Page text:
Road funding ballot proposal: a win-win for everyone

Added March 9th, 2015 by Alicia Guevara Warren | Email This Entry Email This Entry
Alicia Guevara Warren

Supporting the passage of the May ballot proposal to increase the sales tax by a penny to fund roads is a win-win. It would benefit working families struggling to make ends meet, schools, local communities, and public transit all while fixing Michigan’s crumbling roads and bridges.

When the Legislature voted to put the sales tax increase before the voters, it tied the passage of the ballot proposal with measures to protect low-income workers and increase funding for schools, local communities, and public transportation.

According to a new report from the Michigan League for Public Policy, an analysis by the Institute on Taxation and Economic Policy shows that even after the sales tax increase, the restoration of the state’s EITC to 20% of the federal EITC is enough to offset negative effects for low-income workers. On average, when taking into consideration all Michiganders, the state’s lowest earners will experience a tax cut of $24; however, under this same plan without the increase in the EITC, these same earners would be paying $94 more a year.

Of course, the effect of the EITC will vary by income, family size, and marital status; therefore, many low-income families will experience a much more significant tax cut. For example, a married couple with two kids, who both work full-time minimum wage jobs and have an annual income of $33,252, will experience a tax cut of $177. A single parent with two kids, who also works a full-time minimum wage job and has an annual income of $16,626, will experience a tax cut of $608.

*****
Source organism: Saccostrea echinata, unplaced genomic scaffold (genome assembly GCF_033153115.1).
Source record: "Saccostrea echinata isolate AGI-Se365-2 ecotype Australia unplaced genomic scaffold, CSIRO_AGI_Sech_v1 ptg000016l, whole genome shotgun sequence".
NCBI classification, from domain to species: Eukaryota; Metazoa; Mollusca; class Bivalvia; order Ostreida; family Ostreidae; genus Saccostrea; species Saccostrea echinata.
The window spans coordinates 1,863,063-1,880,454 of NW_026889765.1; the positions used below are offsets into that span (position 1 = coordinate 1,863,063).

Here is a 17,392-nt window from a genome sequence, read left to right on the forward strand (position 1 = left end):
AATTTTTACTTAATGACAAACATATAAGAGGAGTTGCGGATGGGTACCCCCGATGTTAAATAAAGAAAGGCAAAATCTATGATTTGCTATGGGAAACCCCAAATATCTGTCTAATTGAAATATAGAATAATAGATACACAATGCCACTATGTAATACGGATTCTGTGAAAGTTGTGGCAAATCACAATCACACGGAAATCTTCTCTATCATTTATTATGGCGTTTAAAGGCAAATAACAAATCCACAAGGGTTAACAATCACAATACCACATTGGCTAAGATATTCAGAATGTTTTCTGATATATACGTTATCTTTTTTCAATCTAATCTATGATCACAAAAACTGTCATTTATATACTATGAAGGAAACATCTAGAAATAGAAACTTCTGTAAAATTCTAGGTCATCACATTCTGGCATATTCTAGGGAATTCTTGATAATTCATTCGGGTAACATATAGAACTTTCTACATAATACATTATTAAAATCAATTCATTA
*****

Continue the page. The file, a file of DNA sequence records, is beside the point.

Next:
If the ballot proposal does not pass, the new Legislature and the governor will have to start all over to find a solution to fix the state’s deteriorating roads. Since revenue estimates are down and cuts are inevitable, it will be nearly impossible to find the dollars to pay for the much needed road improvements.

Supporting the passage of the ballot proposal to increase the sales tax by a penny not only provides the necessary funding for infrastructure, but it increases support for schools, local communities, and public transportation in a way that also protects working families struggling to make ends meet. That’s a win-win for everyone.

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— Alicia Guevara-Warren

2 Responses to “Road funding ballot proposal: a win-win for everyone”

  1. marc del mariani says:

    I don’t see any guarantee that after this passes the state won’t again reduce or eliminated the EITC. Maybe I am missing something. Why wouldn’t this be in the constitutional changes to assure it continues? As for the fuel tax it’s not a true user tax as we again don’t use weight as a registration fee basis that would have higher weight road users taxed accordingly. We punish the poorer driver with higher registration fees.
    I would appreciate hearing from someone on the apparent problem of no EITC guarantee.

  2. […] Our main issue with Proposal 1 is that a sales tax increase is inherently regressive, falling most heavily on the backs of the poor. As an organization dedicated to racial and economic justice, we wouldn’t have chosen that mechanism ourselves. However, for working families, the restoration of the Earned Income Tax Credit more than compensates for the tax increase. The Michigan League for Public Policy, probably the state’s most trusted advocate for working families, has done a helpful analysis of that issue which you can read at this link. […]

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